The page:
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Archive for June, 2017

If The Shoe Fits: The Stupidity Of Always On

Friday, June 30th, 2017

A Friday series exploring Startups and the people who make them go. Read all If the Shoe Fits posts here.

5726760809_bf0bf0f558_mBack in the distant 1980s, when startups were valued for what they did, as opposed to the cash they raised, a founder made a casual comment that has stuck with me all these years.

He said, “There will be times when my team has to pull all-nighters, but if it happens often it is a failure of management to correctly schedule the work and set viable deadlines, as opposed to an unexpected emergency.”

Boy, has that changed. These days founders brag about their 80-120-always-on-hour-weeks and expect their team to do the same.

And they do.

It’s the new techie status symbol.

And not just in tech land.

The gig economy not only brags about it, they base their recruiting on it.

 “You eat a coffee for lunch,” the [Fiverr] ad proclaims. “You follow through on your follow through. Sleep deprivation is your drug of choice. You might be a doer.”

Doer? Or exploitee?

Or, more accurately, stupid, with a capital S.

“A culture of overwork is damaging because it turns brief binges of hard work into a long-term strategy, and, worse still, an expectation. When managers start measuring the worth of their employees according to how quickly they return emails at 3 a.m., that particular work culture is broken,” Adam Alter, a professor at NYU’s Stern School of Business, told Business Insider in an email. (He wrote a book about how technology keeps us “always on.”)

Stupid because 80-100+ hour weeks lowers creativity and productivity, while increasing coding and other errors. Not to mention lost sales and misunderstandings.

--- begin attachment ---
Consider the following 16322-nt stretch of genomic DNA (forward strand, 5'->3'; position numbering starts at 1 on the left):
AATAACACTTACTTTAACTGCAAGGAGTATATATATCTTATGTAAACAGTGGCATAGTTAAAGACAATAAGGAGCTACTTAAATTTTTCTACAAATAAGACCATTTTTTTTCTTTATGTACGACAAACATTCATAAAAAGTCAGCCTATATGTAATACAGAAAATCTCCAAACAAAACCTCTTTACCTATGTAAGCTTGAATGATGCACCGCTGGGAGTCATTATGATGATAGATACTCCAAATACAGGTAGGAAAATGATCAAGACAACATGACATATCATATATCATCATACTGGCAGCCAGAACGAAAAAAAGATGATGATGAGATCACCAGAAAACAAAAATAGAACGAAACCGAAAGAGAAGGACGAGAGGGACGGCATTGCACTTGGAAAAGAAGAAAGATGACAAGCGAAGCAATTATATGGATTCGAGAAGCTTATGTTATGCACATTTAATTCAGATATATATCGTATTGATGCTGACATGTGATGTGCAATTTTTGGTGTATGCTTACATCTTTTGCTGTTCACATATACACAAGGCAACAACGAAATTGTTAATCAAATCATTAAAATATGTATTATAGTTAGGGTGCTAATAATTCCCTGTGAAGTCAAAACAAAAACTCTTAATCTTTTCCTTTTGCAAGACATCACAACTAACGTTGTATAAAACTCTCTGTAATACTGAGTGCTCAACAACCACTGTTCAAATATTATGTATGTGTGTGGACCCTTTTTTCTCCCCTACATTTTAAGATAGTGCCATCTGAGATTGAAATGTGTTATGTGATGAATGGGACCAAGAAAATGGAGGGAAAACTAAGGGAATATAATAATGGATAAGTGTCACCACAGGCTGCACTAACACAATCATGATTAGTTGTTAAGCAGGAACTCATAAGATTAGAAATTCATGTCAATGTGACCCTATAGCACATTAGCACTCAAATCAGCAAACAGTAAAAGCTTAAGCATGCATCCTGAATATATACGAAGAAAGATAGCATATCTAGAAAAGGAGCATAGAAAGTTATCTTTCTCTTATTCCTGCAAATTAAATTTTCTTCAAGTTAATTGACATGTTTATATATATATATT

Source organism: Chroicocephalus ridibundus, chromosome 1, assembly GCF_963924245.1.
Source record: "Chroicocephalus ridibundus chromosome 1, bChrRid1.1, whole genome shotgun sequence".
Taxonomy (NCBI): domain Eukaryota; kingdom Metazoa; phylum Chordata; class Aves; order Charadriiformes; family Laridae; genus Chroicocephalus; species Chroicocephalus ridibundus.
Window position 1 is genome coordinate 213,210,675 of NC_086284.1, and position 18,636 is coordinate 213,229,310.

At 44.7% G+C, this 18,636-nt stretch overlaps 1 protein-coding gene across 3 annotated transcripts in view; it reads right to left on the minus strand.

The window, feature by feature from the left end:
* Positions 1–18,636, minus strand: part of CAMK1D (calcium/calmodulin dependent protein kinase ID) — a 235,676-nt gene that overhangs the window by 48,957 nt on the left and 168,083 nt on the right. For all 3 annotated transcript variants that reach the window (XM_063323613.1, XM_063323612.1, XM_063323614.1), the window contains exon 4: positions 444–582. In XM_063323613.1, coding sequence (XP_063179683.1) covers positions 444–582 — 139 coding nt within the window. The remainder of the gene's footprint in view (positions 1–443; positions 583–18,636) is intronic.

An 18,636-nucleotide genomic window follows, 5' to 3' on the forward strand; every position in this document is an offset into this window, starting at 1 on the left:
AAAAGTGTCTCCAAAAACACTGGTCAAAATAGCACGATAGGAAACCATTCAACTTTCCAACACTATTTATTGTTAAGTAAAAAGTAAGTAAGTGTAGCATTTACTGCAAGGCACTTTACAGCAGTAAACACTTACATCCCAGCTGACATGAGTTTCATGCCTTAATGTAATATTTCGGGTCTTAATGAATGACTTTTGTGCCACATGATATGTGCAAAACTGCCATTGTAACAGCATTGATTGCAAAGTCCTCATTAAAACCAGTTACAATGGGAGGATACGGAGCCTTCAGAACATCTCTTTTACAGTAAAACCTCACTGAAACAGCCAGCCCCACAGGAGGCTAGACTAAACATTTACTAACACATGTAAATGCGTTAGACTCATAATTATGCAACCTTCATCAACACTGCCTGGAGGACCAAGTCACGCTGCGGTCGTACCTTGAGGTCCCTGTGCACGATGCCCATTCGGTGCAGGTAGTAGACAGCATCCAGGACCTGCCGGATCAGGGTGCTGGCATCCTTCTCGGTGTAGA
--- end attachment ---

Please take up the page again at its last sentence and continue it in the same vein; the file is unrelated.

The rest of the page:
Founders take note. Not of me, but of the research, crunch the numbers, and analyze the data.

Then think twice, send your team home and go yourself and get some sleep.

Even Uber is planning on that.

“Uber is a data-driven company, and the data shows unequivocally that when you work longer, you are not working smarter,” Uber board member Arianna Huffington told the company’s employees during an all-hands meeting last week, according to leaked audio obtained by Yahoo.
Huffington also added that employees won’t have to be “always on” and responsive to whatever is going on at the office, no matter where they are. Because “when you’re always on you’re depleted, you are distracted,” and “not as creative” as you are when you’re well-rested, Huffington also said, channeling the thesis of her new pro-sleep startup Thrive.

Image credit: HikingArtist

Ryan’s Journal: Can Culture Be Flow?

Thursday, June 29th, 2017

https://www.flickr.com/photos/sjdunphy/2369009987/

If you’re reading this I am making the assumption that you’re a knowledge worker. You may be in an office, a coffee shop, or perhaps some hillside retreat. Regardless of where you may be you have work to do and it needs to be done in a timely manner. When I am truly engrossed in something that has all my attention I get a hit of dopamine that channels my energy. Some call this flow.

Your brain is being fully maximized, distractions fade away and creativity takes place. When I am in this state it feels like work takes less effort. I am satisfied with the results and I feel accomplished. Truth be told I wish I could achieve this state more often and for longer periods of time.

As I was thinking about the concept of flow I was thinking how it could be applied to culture. If we are looking at flow in a way that reduces effort and gets faster results than perhaps we can apply that principle to culture as well.

I read a quote from Steve Jobs where he said, no one individual accomplishes something great, a team does. As I thought on that it occurred to me that the culture of Apple must be one where the team comes first, rather than the individual.

In my mind that is culture at work.

Any new hire would quickly see that belief in action, mimic it, and before they knew it they would assimilate without any conscious thought. That’s not a bad thing, since our brains have so many other things to worry about.